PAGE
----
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US Q1 growth revised down to 3.1%

Short-term boost from exports, inventory accumulation is fading as production at factories slows


US ECONOMIC growth accelerated in the first quarter, the government confirmed on Thursday, but there are signs that the temporary boost from exports and inventory accumulation is already fading, with production at factories slowing.

Gross domestic product increased at a 3.1 per cent annualised rate, the government said in its second reading of first-quarter GDP. That was slightly down from the 3.2 per cent pace estimated last month.

The economy grew at a 2.2 per cent pace in the October-December period. While the government trimmed its initial estimate for inventory investment, export growth was raised. These two volatile components were the key drivers of the rise in GDP in the first quarter.

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There was a small upward revision to consumer spending growth. Business spending on equipment actually contracted in the last quarter, while the housing market was weaker than initially thought.

Economists polled by Reuters had expected GDP growth for the first three months of the year would be trimmed to a 3.1 per cent rate.

Excluding trade, inventories and government spending, the economy grew at a 1.3 per cent rate as reported last month. That was the slowest since the second quarter of 2013.

The economy will mark 10 years of expansion in July, the longest on record.

Growth is, however, slowing. Industrial production and orders for long-lasting manufactured goods declined in April as businesses placed fewer orders at factories while working off the inventory overhang. Retail sales were also weak last month and the housing market continues to struggle.

The moderation in growth largely reflects the fading stimulus from the Trump administration's hefty tax cuts and spending increases last year. A trade war between the United States and China is also seen hurting the economy.

The Atlanta Federal Reserve is forecasting GDP rising at a 1.3 per cent pace in the second quarter.

The government also reported on Thursday after tax profits without inventory valuation and capital consumption adjustment, which correspond to S&P 500 profits, fell at a 0.8 per cent rate or US$15.9 billion in the first quarter after falling at a 1.7 per cent pace or US$34.2 billion in the fourth quarter.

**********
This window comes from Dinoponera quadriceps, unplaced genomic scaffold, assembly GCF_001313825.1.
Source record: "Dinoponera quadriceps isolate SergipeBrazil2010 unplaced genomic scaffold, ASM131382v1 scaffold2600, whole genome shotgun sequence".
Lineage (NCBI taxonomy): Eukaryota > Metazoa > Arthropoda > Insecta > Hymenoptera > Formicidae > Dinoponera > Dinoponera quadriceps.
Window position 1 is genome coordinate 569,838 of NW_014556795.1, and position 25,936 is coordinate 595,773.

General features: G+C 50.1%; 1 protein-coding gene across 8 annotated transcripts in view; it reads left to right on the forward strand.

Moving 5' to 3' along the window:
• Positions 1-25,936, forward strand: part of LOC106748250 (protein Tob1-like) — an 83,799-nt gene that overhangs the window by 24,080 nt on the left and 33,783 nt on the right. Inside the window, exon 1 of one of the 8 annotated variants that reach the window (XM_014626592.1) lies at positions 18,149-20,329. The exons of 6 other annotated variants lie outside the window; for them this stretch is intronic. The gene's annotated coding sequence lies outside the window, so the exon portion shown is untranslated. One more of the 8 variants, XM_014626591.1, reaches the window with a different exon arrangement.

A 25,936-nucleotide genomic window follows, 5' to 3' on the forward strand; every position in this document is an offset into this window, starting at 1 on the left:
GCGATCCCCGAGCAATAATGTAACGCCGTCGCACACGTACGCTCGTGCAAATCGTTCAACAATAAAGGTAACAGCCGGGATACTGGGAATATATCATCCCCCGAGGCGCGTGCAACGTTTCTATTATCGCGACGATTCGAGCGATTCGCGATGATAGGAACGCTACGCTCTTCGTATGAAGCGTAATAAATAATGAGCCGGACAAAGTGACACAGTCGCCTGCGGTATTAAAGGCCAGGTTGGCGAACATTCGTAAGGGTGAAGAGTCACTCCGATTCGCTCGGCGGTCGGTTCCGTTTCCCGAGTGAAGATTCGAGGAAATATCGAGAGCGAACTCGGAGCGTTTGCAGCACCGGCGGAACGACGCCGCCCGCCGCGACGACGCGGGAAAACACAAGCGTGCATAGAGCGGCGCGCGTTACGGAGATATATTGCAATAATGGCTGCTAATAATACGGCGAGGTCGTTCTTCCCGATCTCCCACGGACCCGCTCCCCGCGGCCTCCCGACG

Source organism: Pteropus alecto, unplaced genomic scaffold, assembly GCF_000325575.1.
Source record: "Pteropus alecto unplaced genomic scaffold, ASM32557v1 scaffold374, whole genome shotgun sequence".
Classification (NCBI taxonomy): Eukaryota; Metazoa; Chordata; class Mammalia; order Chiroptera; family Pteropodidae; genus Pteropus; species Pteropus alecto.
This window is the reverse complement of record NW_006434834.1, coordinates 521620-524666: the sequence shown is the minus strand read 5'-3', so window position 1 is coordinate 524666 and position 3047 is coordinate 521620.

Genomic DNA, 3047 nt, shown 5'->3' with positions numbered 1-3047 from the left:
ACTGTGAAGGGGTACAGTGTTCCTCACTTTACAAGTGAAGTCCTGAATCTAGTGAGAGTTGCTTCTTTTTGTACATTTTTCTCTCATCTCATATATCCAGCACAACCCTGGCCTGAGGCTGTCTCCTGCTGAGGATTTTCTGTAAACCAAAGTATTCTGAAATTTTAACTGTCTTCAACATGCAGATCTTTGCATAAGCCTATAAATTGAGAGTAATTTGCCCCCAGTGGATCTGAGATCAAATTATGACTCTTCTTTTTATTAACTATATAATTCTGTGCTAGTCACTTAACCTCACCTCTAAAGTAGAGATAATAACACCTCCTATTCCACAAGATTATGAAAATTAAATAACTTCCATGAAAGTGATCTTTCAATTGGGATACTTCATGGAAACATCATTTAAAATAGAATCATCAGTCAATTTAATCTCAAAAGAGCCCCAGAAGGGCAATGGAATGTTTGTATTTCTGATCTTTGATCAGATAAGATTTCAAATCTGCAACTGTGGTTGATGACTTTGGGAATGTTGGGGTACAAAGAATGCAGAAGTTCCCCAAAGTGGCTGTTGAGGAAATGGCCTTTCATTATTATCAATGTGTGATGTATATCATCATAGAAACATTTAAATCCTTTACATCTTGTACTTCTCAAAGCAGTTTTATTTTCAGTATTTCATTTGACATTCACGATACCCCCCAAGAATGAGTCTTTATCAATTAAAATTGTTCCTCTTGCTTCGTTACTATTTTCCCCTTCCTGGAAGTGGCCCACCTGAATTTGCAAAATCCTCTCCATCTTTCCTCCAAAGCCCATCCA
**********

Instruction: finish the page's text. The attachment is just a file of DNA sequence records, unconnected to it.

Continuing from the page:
An alternative measure of economic growth, gross domestic income (GDI), increased at a rate of 1.4 per cent in the first quarter, compared to fourth quarter's 0.5 per cent.

The average of GDP and GDI, also referred to as gross domestic output and considered a better measure of economic activity, increased at a 2.2 per cent rate in the January-March period, up from a 1.3 per cent growth pace in the fourth quarter.

Export growth in the first quarter was revised up to a 4.8 per cent rate, outpacing an upgrade to imports. As a result, trade added 0.96 percentage point to GDP rather than the 1.03 percentage point estimated last month. Trade tensions have caused wild swings in the trade deficit, with exporters and importers trying to stay ahead of the tariff fight.

The standoff has also had an impact on inventories. Growth in inventories was revised down to a US$125.5 billion rate in the first quarter from the previously estimated US$128.4 billion pace.

Part of the inventory build was because of weak demand, especially in the automotive sector, which is weighing on production at factories. Inventories contributed 0.60 percentage point to first-quarter GDP, rather than the 0.65 percentage point reported last month.

Growth in consumer spending, which accounts for more than two-thirds of US economic activity, was revised up to a 1.3 per cent rate. Consumer spending was previously reported to have increased at a 1.2 per cent pace in the first quarter.

Business spending on equipment dropped at a 1.0 per cent pace instead of rising at a 0.2 per cent rate. That was the weakest since the first quarter of 2016. Government investment increased at a 2.5 per cent rate. It was previously reported to have risen at a 2.4 per cent rate. REUTERS